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Orange County | Dana Parsons

This Just In, Judge: There's No Cultural Defense for Child Abuse

April 28, 2002|Dana Parsons

I don't want robots for judges. Lots of judges master the lawbooks but never slip out of their robes to see what life is like outside the courtroom. Give me a judge, any day, who's been around the block a few times and isn't afraid to make unpopular decisions.

It sounds as if Judge James O. Perez is cut from that mold. But none of those traits matter much if, when it comes to crunch time, you make a horrendously bad call.

And last week, Perez made one of the worst calls to come out of Orange County Superior Court in a long, long time. You'd think the case had been taken over by one of those "mock courtrooms" where high school sophomores play judge--except that no 15-year-old would ever do what Perez did.

Perez fined a father $100 for holding his 5-year-old son's hand over an open flame on a gas stove. The boy was never hospitalized, but prosecutors said Wellington Soto bandaged his son's hand and that several layers of skin were burned. The judge concluded the burns weren't that serious.

Perez suggested that his sentence reflected his empathy for the "crosscurrent of customs and habits" that had brought Soto, a Guatemalan immigrant, to court. Soto had used the flame to discipline his son for swiping a pack of gum from an Anaheim store. Perez said he, too, had been similarly disciplined as a child. The judge acknowledged that the hand-burning was too severe but said it might serve as a powerful deterrent for the young boy.

The best we can say about Perez, a retired judge who works part time, is that he thought too much. When he suggests that Latin culture embraces what Soto did as parental discipline, you have to wonder what century he's talking about. The 12th? The 13th?

Nor is that even the point. It wouldn't matter if Guatemalan law today required parents to hold their children's hands over open flames. Perez is presiding in an American courtroom, and the punishment for sticking a 5-year-old's hand over a flame is not $100.

From newspaper accounts, Perez undercut his own argument. He said the father might have acted differently had he thought about it. If that's the judge's reasoning, he shouldn't say in the next breath that cultural differences entitle the father to a break.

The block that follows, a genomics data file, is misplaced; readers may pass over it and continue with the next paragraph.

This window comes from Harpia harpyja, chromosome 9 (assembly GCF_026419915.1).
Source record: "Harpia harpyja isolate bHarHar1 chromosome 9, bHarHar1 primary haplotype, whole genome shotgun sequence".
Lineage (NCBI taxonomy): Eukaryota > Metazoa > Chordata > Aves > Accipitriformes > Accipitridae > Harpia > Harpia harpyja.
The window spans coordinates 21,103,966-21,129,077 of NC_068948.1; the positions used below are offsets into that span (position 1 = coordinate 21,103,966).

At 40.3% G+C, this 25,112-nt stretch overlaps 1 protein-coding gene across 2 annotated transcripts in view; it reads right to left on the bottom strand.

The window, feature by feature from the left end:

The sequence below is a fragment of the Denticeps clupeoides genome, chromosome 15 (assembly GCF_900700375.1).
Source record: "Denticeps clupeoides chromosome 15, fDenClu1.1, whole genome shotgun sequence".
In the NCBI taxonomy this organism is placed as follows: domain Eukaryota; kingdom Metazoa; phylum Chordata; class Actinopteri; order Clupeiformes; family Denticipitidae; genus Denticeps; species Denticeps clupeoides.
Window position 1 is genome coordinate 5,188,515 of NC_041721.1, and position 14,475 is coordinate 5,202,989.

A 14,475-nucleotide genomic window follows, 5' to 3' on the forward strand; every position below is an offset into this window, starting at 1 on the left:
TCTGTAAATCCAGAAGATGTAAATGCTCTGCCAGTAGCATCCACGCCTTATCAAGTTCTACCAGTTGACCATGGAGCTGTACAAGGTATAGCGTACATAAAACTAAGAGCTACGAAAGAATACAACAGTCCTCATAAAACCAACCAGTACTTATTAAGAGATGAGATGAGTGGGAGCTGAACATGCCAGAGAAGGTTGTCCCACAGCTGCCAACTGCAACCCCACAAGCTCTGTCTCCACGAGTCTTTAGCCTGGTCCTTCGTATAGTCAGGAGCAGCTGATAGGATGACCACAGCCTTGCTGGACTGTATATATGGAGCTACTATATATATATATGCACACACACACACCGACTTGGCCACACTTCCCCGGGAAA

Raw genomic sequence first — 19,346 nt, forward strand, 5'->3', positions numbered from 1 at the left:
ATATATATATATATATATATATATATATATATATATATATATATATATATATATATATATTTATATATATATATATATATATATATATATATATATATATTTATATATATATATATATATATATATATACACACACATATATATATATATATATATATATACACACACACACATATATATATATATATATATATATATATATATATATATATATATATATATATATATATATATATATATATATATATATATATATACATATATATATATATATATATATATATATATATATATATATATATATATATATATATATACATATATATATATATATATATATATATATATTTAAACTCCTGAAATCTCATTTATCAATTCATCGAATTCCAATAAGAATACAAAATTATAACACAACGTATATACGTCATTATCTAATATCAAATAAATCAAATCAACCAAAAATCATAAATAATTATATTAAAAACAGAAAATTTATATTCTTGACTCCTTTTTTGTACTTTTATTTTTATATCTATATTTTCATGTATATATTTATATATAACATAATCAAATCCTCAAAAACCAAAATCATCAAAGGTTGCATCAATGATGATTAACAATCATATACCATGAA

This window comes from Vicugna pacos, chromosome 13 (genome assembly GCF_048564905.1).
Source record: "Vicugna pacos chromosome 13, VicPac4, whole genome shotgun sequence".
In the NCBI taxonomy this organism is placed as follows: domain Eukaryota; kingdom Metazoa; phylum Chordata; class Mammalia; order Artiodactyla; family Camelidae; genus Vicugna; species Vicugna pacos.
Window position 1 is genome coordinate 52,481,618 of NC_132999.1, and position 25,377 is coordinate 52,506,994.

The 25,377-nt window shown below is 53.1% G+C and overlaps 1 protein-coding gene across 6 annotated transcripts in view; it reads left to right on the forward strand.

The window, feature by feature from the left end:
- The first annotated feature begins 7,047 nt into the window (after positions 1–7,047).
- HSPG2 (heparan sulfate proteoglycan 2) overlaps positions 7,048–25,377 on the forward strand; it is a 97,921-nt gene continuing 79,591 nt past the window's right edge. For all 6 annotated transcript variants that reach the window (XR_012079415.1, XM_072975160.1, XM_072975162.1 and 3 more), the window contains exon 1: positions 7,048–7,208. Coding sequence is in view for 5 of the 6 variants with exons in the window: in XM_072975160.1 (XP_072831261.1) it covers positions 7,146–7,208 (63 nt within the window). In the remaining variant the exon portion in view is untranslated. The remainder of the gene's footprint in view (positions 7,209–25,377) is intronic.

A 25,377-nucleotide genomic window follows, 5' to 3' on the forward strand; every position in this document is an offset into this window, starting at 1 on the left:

Prosecutors filed felony charges and wanted a state prison term for Soto. I applaud the judge for not automatically throwing the book at Soto and agree that the case raises some provocative issues, such as the extent of parental authority and how to deter young boys from straying into future criminal behavior.

I'm just dumbfounded that the judge could ask all the right questions and come up with such an unbelievably bad answer.

Whether the proper sentence for the elder Soto should have been 30 days in jail, a few months, or longer, the judge shouldn't have used his courtroom to send a message that there's a "cultural" defense when it comes to physical and mental abuse of children.

A $100 fine is nothing more than the judge saying, "That flame wasn't all that hot, but don't do it again."

If the judge wanted to get philosophical before sentencing, he should have mused about the proper parental reaction to a young boy who swipes a pack of gum. He should have pondered whether being burned by your father might not have a more deleterious effect on a boy's future than stealing. Or this novel concept: whether stealing at age 5 might not be best handled by a parental lecture instead of physical torture.

OK, so Perez didn't want to be a robot on the bench. He wanted to give a first-time offender a misdemeanor conviction instead of a felony.

Understandable sentiment, but indefensible logic. To accept the judge's reasoning, Soto now would have to be saying, "Oh, I didn't realize you couldn't burn children's hands in America."

Instead, he says he knows what he did was wrong and regrets it.

I have a hunch he knew that all along.

And if Judge Perez is going to apply this kind of "thinking" on his future cases, it might be a good time for him to retire permanently.

*

Dana Parsons' column appears Wednesdays, Fridays and Sundays. Readers may reach Parsons by calling (714) 966-7821 or by writing to him at The Times' Orange County edition, 1375 Sunflower Ave., Costa Mesa, CA 92626, or by e-mail to dana.parsons@latimes.com.

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